Higher international oil price is making market participants increasingly suspicious of the next leg of growth.
After demonetisation and implementation of the Goods and Services Tax last year, the oil rally could be the reason why the next leg of growth in India gets delayed yet again, said Morgan Stanley’s Managing Director and India Equity Strategist Ridham Desai. “When you get a shift in terms of trade, which is what oil price represents, there will be some problem,” he told BloombergQuint in an interview.
The government is pretty bound on their fiscal [deficit] target. They are not going to let that slip a whole lot. And therefore, they have to cut expenditure elsewhere and that will bring an impact on growth.Ridham Desai, MD, Morgan Stanley
Brent crude has rallied 10.77 percent to $74 per barrel in the year so far. That’s made the market “suspicious of growth”, and as a result, growth stocks have struggled since the end of April, Desai said. The risk is that if the growth cycle falters, it could lead to a bounce-back from quality and value stocks, a Morgan Stanley report authored by Desai had said.
The shift in terms of trade for India is also causing nervousness among foreign portfolio investors who have consistently been selling over the past few months. FPI positions in India are now down to 6-7 year lows, Desai added.
Morgan Stanley expects Indian equities to grow at 7-8 percent over the next 12 months.
It is not an attractive return for somebody who is looking at equities from a 12-month perspective on the large cap index. That challenge arises because the market is fighting the likely political situation and the deteriorating terms of trade.Ridham Desai, MD, Morgan Stanley
The political uncertainty stems from the fact for the first time in three decades, the market faces the prospect that the government at the Centre gets weaker from its previous mandate.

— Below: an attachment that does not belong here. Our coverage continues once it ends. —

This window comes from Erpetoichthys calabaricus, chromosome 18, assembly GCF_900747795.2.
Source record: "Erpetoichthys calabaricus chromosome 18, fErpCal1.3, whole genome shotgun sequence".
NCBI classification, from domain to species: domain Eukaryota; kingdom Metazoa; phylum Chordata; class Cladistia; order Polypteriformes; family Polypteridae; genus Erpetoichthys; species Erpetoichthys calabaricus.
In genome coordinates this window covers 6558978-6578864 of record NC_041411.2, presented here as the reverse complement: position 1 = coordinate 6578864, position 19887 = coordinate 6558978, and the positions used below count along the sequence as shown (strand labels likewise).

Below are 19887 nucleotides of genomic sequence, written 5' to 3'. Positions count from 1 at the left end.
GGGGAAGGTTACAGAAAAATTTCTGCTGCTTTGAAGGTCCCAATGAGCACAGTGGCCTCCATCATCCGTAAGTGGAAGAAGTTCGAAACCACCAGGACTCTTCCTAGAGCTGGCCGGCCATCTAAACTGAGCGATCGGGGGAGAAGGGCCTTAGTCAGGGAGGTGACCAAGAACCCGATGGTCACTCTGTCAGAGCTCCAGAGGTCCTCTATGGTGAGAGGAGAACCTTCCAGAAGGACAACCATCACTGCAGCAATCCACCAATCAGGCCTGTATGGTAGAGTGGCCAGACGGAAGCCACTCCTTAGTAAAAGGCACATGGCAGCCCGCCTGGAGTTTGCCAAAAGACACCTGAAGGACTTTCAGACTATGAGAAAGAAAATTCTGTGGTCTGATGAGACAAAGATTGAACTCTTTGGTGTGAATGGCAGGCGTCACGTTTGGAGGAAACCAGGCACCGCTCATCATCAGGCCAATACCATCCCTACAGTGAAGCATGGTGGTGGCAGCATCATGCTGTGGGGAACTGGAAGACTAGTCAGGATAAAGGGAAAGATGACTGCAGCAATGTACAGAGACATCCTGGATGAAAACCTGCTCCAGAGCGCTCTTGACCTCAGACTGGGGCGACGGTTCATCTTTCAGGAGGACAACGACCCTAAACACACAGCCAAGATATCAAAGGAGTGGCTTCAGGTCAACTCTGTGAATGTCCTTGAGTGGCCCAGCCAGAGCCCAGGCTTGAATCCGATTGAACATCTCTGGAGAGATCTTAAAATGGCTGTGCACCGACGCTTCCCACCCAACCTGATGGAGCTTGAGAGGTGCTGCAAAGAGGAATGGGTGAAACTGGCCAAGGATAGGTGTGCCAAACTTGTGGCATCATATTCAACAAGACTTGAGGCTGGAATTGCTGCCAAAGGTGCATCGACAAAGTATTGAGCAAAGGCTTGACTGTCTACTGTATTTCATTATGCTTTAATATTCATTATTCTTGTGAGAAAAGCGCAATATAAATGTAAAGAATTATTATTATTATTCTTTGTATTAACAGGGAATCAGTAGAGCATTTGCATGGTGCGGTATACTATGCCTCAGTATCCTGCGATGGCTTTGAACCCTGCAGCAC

“Since 1985, after the Rajiv Gandhi government, all successive governments have been coalition governments. Every time the market has traded into elections, it had the hope that the next government will have the stronger mandate than the previous government,” Desai explained. Now, with a majority government at the Centre, there is a chance that the next general elections in 2019 may not give any party an absolute majority, he said.
The market will start pricing in that situation or maybe it is already thinking about it and therefore could trade weak into elections, unless it gets some signals that these assumptions are wrong and absolute majority is possible.Ridham Desai, MD, Morgan Stanley
That doesn’t signal the end of India’s bull run, though, Desai said, even as he did not rule out a correction. Small- and mid-cap stocks, which saw a considerable selloff in the last few months are “unlikely to see a V-shape recovery and could definitely see further correction, but the large-cap stocks will continue to do better”, he added.
Rate Hikes Coming?
With the economy still in a “nascent” stage of growth, a hike in key interest rates would be appropriate later in the year, said Desai. Since the Reserve Bank of India's tolerance for inflation will be low, a pre-emptive rate hike will happen, but only later, according to him
Morgan Stanley's base case is a rate hike in the last quarter of 2018.
Watch the interview here: